Salem Al-Meslet, President of the Syrian Opposition Coalition (SOC), participated in the annual ceremony organized by the Global Justice organization in Gaziantep, Türkiye. The event was graced by the presence of three Republican congressmen, namely French Hill, Ben Klein, and Scott Fitzgerald.
Also present were Badr Jamous, President of the Syrian Negotiations Commission (SNC), Abdul Rahman Mustafa, Head of the Syrian Interim Government, and Ambassador Çağrı Sakar representing the Turkish Ministry of Foreign Affairs. Alongside them, numerous Syrian and Turkish activists, politicians, businessmen, and heads of humanitarian organizations operating in Türkiye contributed to the ceremony.
During the event, the organization bestowed its 2023 honorary award—the shield of the Syrian trailblazer Adela Beyhum Al-Jazaery—upon Jerry Adams, Chairman of the Board of Trustees of the Syrian Emergency Task Force.
President Al-Meslet addressed the gathering, extending a warm welcome and highlighting the significance of such gatherings for fostering coordination among Syrian components, benefiting both those within liberated regions and those abroad.
He touched upon the burgeoning popular movement against the Assad regime in Suwayda and Daraa provinces, and the extensive support these provinces receive from across the country. Al-Meslet emphasized that the resounding chants and demands echo the early days of the Syrian Revolution.
The unfolding developments underscore that the Assad regime’s presence is undesirable throughout Syria, reflecting Syrians’ profound desire for a liberated state—a harmonious amalgamation of all Syrian people, safeguarding its social fabric. He urged for governance grounded in justice, encompassing values of freedom, dignity, democracy, and secure living—ensuring fundamental rights for all components of Syria.
Al-Meslet stressed that the Assad regime’s relentless approach of violence, arrests, forced disappearances, bombings, and mass displacement will not alter Syrians’ resolute call for change; instead, it bolsters their determination to claim their freedom.
The President further spotlighted the regime’s strategy of starving civilians, obstructing humanitarian aid, and redirecting international assistance to Iranian militias, which aids in the oppression of Syrians and fuels the death squads managed by the regime. He referred to the instance of tons of humanitarian aid found rotting in warehouses in Tartous, following Assad’s obstruction.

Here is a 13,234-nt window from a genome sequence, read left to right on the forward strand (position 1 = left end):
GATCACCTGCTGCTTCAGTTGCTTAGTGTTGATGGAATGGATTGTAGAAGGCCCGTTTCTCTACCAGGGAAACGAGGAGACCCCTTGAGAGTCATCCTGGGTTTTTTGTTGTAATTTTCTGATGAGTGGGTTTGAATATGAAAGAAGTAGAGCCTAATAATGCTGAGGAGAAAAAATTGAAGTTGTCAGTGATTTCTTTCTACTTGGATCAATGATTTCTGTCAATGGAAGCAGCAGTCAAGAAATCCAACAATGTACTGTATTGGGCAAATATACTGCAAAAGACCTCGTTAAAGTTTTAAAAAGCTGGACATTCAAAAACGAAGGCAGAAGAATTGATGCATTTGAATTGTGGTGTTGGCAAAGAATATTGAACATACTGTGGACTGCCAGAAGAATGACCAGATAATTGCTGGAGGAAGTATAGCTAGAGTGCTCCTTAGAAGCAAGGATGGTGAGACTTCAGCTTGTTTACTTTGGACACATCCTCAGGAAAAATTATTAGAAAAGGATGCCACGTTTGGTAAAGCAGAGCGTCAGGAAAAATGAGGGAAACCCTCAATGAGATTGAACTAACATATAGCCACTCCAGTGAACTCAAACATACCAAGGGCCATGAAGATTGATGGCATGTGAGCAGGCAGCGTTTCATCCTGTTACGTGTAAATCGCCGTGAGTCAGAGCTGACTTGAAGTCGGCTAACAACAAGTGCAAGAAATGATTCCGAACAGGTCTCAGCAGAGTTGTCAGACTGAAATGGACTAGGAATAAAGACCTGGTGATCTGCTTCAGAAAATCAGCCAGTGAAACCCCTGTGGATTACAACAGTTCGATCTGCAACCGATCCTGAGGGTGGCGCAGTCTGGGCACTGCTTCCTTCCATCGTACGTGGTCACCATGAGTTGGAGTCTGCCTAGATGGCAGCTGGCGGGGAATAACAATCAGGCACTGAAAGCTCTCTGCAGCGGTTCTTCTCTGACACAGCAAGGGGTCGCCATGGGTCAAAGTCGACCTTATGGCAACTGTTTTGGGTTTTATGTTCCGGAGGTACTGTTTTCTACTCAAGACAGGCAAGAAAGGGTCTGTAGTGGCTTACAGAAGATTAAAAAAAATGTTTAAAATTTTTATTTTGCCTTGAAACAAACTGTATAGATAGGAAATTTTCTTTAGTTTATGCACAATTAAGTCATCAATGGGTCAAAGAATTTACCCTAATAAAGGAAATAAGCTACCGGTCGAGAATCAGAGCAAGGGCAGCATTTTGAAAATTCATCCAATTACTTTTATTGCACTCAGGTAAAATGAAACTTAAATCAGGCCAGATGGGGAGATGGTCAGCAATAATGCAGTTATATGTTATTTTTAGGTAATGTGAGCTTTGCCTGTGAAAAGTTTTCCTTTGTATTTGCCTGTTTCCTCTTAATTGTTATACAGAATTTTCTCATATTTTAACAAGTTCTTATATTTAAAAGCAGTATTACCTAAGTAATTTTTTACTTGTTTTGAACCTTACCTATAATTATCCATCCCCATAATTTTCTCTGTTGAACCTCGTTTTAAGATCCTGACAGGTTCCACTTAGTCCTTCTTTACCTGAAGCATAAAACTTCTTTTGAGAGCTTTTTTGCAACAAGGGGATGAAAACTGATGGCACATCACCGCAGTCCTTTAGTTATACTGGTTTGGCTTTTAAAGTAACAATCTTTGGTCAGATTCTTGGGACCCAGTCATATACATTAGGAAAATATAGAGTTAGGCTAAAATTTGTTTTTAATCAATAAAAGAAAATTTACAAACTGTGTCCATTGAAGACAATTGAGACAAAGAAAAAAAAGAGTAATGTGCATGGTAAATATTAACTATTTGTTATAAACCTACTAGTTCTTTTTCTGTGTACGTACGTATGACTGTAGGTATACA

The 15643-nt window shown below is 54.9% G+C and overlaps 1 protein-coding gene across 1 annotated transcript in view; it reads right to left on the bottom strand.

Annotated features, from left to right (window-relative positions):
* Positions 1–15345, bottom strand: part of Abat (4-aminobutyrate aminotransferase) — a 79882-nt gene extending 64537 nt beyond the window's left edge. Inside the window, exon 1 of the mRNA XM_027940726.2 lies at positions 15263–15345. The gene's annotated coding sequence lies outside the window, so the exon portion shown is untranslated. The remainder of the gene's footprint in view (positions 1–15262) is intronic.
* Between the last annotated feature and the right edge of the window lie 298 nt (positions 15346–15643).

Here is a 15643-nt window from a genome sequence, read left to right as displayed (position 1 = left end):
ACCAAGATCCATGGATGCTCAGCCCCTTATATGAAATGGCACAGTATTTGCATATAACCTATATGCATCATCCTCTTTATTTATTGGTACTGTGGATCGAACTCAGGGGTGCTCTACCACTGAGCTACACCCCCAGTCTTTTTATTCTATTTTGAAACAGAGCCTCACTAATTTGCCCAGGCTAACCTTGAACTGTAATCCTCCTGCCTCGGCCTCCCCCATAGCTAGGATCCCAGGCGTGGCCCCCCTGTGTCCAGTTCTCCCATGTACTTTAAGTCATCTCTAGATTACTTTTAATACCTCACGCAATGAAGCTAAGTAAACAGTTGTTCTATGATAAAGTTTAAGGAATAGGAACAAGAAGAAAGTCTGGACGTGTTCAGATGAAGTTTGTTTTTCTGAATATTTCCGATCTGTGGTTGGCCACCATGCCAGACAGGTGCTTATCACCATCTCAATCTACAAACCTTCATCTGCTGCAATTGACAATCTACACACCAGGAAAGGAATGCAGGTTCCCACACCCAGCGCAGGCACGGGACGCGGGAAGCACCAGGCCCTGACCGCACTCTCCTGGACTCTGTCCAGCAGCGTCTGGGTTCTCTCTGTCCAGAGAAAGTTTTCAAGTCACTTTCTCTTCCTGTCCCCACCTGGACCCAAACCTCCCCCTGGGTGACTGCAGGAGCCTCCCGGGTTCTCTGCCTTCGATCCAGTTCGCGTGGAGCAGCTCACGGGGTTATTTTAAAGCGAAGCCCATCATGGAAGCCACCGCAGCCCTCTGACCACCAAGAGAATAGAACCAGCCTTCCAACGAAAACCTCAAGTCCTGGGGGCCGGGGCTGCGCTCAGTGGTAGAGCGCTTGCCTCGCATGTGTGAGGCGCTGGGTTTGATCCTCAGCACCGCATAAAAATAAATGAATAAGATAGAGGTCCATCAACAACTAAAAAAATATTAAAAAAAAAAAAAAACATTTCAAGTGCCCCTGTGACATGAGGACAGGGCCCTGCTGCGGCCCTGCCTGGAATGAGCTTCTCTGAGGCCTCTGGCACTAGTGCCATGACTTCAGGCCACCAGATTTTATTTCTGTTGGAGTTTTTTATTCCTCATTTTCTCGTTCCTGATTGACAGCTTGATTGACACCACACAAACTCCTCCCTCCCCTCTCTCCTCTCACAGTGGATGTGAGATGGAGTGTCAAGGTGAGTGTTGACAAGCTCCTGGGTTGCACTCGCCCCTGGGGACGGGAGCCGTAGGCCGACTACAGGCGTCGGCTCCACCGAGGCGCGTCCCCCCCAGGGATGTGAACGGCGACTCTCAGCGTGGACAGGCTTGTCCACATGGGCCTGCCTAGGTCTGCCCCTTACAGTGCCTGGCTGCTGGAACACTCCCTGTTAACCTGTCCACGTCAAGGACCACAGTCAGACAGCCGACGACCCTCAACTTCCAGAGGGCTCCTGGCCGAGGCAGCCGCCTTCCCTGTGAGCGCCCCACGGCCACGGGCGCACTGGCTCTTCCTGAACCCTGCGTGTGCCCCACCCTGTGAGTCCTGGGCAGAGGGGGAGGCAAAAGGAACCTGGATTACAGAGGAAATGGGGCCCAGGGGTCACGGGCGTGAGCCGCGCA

Emphasizing that the Assad regime’s continued reign presents the principal barrier to refugee return, Al-Meslet asserted that Syria cannot regain its safety under such a regime, one that vilifies refugees as criminals for escaping its killing machine.
He elucidated that refugee return necessitates progress in the political process, backing change in Syria, and supporting the Syrian people’s endeavor to forge a new, democratic, and liberated Syria. This, he highlighted, demands the collaborative efforts of friends of the Syrian people and the international community.
Al-Meslet urged Arab countries and friendly nations to acknowledge the regional threat posed by the Assad regime and its supporters, calling for the implementation of UN Resolution 2254. He underscored that Assad’s illicit drugs still plague the region and are facilitated by Iranian militias, with international assistance, to proliferate across the world.
He commemorated the recent tenth anniversary of the Ghouta massacre as a well-documented war crime, criticizing the international community’s indecisiveness and inadequate commitment to punitive action against the perpetrators.
Al-Meslet praised the resilience of Syrians across all regions, particularly those in liberated areas, who persevere despite challenges. He pressed for increased international support through executive institutions and civil society organizations, encouraging projects and investments that fortify these areas in the face of dire humanitarian conditions.
(Source: SOC’s Media Department)